By Rachel Lu
This is a week for celebrating life. In Washington D.C., the March for Lifecontinues its long tradition of marking the anniversary of Roe v Wade with a massive demonstration in remembrance of the unborn. Appropriately enough, Pope Francis set the week off by affirming the Church’s stance on artificial contraceptives on his visit to the Philippines. (This of course was followed by the “rabbit” kerfuffle. I was still feeling good about the contraceptive statement, so I did myself a favor and didn’t read the cunicular details.)
Many of us are too young to remember Roe v Wade, or any time before it. It can still be interesting in this “week of life” to reflect on the origins of our own pro-life convictions, and the impact they have had on our lives as a whole.
I first started thinking about abortion during the run-up to the 1992 election. I was assigned to research the topic for my middle school civics class. Together with three other students, I was asked to prepare an informative presentation for the class. I had no views on abortion at the time, and even though my church and parents were both pro-life, I don’t remember feeling “obligated” to take a particular side. (This might partly reflect the fact that neither church nor parents had really discussed the issue with me before that time.) I read the arguments as someone ready to be persuaded.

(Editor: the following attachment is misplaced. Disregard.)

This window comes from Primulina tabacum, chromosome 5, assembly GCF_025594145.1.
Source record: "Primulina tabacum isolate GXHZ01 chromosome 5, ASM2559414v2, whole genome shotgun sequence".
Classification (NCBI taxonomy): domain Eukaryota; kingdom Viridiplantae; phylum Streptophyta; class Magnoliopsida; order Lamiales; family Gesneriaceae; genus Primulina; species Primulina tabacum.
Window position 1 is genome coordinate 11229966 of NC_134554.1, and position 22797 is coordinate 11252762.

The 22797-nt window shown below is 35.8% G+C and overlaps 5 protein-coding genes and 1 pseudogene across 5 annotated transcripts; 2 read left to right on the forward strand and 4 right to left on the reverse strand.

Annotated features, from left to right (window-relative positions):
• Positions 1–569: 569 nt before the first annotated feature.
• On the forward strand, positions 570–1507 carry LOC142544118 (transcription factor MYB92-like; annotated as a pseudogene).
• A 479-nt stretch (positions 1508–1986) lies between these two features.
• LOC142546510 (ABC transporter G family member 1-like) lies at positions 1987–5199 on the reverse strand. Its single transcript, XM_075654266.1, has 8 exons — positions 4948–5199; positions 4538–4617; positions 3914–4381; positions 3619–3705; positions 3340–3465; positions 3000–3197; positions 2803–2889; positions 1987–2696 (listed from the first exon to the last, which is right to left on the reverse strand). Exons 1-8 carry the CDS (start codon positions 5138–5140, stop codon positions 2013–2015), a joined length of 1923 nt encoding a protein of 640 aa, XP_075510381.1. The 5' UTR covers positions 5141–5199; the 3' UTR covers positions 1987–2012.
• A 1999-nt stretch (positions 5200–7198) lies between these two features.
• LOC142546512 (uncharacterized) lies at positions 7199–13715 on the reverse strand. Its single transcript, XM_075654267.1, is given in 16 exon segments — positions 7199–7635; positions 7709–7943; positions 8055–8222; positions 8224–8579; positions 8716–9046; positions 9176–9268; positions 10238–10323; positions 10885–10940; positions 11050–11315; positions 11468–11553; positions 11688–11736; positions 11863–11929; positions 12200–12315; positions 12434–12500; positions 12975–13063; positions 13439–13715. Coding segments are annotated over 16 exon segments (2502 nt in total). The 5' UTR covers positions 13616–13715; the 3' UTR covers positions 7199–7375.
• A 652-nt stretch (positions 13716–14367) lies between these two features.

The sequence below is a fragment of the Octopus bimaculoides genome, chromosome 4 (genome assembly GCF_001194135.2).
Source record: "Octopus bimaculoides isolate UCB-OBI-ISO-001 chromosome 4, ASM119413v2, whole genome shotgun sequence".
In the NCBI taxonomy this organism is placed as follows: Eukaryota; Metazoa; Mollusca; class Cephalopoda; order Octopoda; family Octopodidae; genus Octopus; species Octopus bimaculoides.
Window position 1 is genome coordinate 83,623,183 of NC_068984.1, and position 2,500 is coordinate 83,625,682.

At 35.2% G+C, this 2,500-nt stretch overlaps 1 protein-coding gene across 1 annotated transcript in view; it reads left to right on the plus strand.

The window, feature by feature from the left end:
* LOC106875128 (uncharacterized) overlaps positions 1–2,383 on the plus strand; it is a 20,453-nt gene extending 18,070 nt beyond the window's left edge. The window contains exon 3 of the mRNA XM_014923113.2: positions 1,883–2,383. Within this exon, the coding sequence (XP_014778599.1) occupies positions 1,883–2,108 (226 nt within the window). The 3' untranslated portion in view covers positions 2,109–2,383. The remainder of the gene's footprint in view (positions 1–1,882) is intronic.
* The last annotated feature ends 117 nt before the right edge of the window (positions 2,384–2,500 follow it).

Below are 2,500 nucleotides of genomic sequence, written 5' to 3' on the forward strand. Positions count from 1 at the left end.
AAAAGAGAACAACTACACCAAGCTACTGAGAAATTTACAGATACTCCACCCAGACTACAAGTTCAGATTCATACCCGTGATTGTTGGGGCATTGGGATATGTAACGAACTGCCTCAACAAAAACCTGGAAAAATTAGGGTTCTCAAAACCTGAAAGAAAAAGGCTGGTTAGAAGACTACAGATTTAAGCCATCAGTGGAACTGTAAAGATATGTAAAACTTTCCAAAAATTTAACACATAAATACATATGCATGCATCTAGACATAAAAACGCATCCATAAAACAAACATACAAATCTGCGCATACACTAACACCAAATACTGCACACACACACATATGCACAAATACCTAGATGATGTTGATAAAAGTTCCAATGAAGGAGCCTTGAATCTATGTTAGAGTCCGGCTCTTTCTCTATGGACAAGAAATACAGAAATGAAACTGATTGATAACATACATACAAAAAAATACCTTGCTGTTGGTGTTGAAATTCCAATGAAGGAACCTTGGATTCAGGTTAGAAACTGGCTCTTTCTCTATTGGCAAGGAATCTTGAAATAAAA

One of my fellow group members was also a longtime friend. When I asked her opinion, she answered straightforwardly that she believed that abortion was murder. “Just because fetuses are tiny doesn’t mean they’re not people,” she opined. “We should still want to protect them.”
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